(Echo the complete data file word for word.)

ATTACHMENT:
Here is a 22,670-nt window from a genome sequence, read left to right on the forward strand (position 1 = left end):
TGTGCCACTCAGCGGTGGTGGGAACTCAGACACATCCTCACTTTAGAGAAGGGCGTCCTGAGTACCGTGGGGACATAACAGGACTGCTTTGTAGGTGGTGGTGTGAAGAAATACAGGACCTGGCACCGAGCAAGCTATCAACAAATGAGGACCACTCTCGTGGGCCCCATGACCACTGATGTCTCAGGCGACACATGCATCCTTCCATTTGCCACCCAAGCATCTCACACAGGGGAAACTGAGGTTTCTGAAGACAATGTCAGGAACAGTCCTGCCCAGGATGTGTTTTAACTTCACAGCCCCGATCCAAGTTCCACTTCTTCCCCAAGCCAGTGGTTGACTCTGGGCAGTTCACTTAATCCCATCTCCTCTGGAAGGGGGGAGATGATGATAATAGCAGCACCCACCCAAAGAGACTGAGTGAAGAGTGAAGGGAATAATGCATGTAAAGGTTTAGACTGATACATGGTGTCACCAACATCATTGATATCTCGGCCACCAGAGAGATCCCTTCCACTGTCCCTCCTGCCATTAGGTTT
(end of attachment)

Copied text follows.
Here is a 22,670-nt window from a genome sequence, read left to right on the forward strand (position 1 = left end):
TGTGCCACTCAGCGGTGGTGGGAACTCAGACACATCCTCACTTTAGAGAAGGGCGTCCTGAGTACCGTGGGGACATAACAGGACTGCTTTGTAGGTGGTGGTGTGAAGAAATACAGGACCTGGCACCGAGCAAGCTATCAACAAATGAGGACCACTCTCGTGGGCCCCATGACCACTGATGTCTCAGGCGACACATGCATCCTTCCATTTGCCACCCAAGCATCTCACACAGGGGAAACTGAGGTTTCTGAAGACAATGTCAGGAACAGTCCTGCCCAGGATGTGTTTTAACTTCACAGCCCCGATCCAAGTTCCACTTCTTCCCCAAGCCAGTGGTTGACTCTGGGCAGTTCACTTAATCCCATCTCCTCTGGAAGGGGGGAGATGATGATAATAGCAGCACCCACCCAAAGAGACTGAGTGAAGAGTGAAGGGAATAATGCATGTAAAGGTTTAGACTGATACATGGTGTCACCAACATCATTGATATCTCGGCCACCAGAGAGATCCCTTCCACTGTCCCTCCTGCCATTAGGTTT